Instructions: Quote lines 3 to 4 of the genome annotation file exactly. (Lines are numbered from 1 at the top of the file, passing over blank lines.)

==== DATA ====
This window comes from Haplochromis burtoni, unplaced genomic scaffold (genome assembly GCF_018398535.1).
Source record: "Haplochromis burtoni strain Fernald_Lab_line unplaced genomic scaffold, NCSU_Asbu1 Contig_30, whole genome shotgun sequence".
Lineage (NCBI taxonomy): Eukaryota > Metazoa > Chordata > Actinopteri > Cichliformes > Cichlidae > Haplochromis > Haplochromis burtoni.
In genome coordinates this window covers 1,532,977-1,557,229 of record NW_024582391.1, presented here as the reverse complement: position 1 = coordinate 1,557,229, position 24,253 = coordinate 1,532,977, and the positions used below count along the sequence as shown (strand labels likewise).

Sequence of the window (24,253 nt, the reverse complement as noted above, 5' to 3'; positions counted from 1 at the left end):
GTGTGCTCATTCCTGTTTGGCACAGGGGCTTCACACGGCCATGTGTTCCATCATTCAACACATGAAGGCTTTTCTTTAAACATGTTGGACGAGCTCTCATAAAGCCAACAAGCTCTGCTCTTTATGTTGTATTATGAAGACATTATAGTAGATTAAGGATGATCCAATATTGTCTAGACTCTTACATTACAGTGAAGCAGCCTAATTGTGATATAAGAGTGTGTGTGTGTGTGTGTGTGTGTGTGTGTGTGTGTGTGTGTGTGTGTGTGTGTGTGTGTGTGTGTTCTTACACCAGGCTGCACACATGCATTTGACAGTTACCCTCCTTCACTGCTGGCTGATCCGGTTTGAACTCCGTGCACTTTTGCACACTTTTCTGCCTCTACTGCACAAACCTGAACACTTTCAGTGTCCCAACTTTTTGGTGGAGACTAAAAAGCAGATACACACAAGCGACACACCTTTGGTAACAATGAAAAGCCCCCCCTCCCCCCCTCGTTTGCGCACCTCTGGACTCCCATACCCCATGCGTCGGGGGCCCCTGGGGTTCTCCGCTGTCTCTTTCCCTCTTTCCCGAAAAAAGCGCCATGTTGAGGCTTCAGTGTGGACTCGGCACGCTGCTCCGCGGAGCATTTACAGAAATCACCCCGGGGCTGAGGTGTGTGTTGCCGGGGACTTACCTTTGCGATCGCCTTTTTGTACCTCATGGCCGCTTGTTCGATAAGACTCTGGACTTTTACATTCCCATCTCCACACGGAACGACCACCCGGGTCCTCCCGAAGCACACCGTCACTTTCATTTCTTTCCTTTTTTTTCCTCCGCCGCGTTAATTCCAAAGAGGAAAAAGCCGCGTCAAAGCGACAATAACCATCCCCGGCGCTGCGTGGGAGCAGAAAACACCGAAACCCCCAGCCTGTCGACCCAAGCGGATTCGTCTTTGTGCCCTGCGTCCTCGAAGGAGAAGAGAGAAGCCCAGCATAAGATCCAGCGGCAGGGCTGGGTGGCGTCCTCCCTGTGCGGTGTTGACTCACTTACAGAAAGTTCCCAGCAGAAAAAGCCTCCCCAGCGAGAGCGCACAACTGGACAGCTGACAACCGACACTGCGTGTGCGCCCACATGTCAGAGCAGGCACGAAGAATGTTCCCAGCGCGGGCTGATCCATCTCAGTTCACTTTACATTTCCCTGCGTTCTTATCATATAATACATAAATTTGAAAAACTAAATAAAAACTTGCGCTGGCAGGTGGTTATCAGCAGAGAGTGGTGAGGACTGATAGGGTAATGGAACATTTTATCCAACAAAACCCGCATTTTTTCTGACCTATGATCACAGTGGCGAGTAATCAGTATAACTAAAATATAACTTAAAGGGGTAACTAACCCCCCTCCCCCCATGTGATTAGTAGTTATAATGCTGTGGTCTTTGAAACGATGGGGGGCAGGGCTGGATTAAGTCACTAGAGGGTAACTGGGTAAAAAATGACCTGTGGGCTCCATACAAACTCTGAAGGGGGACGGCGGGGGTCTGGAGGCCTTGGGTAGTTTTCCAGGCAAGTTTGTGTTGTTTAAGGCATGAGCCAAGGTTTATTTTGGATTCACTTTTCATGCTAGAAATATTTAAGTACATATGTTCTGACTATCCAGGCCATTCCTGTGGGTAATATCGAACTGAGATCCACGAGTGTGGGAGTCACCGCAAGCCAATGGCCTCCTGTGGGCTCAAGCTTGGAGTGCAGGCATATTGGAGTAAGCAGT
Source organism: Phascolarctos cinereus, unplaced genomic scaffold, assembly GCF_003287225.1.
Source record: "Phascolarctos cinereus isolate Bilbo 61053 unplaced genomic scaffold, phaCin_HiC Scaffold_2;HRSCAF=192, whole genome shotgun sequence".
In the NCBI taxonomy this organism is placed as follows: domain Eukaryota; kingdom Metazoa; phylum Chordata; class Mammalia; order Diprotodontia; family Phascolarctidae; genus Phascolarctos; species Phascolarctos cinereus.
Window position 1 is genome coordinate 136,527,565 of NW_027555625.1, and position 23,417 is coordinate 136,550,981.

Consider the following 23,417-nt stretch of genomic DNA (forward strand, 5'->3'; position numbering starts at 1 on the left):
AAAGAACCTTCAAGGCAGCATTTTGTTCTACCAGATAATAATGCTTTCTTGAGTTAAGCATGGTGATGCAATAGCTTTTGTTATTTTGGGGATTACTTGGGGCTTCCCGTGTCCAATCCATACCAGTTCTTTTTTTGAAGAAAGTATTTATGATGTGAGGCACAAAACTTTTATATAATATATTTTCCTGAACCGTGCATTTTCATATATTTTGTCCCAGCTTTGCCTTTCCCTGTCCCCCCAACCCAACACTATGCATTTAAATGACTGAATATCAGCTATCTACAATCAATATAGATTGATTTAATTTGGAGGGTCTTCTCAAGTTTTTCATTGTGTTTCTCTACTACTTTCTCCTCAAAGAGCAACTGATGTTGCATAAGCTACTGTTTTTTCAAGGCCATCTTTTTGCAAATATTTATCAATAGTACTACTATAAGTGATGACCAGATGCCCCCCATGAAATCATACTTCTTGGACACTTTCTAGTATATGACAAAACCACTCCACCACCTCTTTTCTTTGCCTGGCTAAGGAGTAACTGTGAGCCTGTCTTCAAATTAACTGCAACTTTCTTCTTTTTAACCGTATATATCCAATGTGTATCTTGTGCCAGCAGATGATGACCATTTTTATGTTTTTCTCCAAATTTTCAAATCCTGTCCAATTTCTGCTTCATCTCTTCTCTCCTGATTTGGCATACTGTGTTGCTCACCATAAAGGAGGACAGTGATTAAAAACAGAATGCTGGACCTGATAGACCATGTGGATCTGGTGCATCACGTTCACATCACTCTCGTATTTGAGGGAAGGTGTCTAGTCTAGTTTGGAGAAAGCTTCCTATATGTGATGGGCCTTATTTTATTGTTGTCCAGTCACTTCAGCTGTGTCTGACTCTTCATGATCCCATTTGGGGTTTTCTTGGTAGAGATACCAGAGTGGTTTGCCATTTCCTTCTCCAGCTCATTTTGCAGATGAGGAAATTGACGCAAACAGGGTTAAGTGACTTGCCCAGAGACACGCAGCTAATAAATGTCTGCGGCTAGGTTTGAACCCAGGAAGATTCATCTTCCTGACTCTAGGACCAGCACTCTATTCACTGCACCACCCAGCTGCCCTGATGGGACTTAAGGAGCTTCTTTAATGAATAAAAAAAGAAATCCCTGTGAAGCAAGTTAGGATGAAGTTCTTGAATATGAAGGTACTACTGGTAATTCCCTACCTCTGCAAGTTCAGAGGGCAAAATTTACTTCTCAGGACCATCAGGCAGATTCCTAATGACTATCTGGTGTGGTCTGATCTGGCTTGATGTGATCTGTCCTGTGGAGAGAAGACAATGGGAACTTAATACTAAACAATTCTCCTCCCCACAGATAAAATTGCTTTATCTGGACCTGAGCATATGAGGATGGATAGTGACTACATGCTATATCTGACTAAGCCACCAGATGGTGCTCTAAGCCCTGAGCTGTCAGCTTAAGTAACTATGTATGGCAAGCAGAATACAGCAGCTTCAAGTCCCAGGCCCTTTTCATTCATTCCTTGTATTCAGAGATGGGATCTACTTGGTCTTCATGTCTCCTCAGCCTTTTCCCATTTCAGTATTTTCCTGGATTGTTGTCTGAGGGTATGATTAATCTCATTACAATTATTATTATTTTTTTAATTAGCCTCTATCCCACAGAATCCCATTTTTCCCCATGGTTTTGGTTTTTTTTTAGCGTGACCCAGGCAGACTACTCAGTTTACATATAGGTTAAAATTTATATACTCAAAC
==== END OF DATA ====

Lineage (NCBI taxonomy): Eukaryota > Metazoa > Chordata > Actinopteri > Cichliformes > Cichlidae > Haplochromis > Haplochromis burtoni.
In genome coordinates this window covers 1,532,977-1,557,229 of record NW_024582391.1, presented here as the reverse complement: position 1 = coordinate 1,557,229, position 24,253 = coordinate 1,532,977, and the positions used below count along the sequence as shown (strand labels likewise).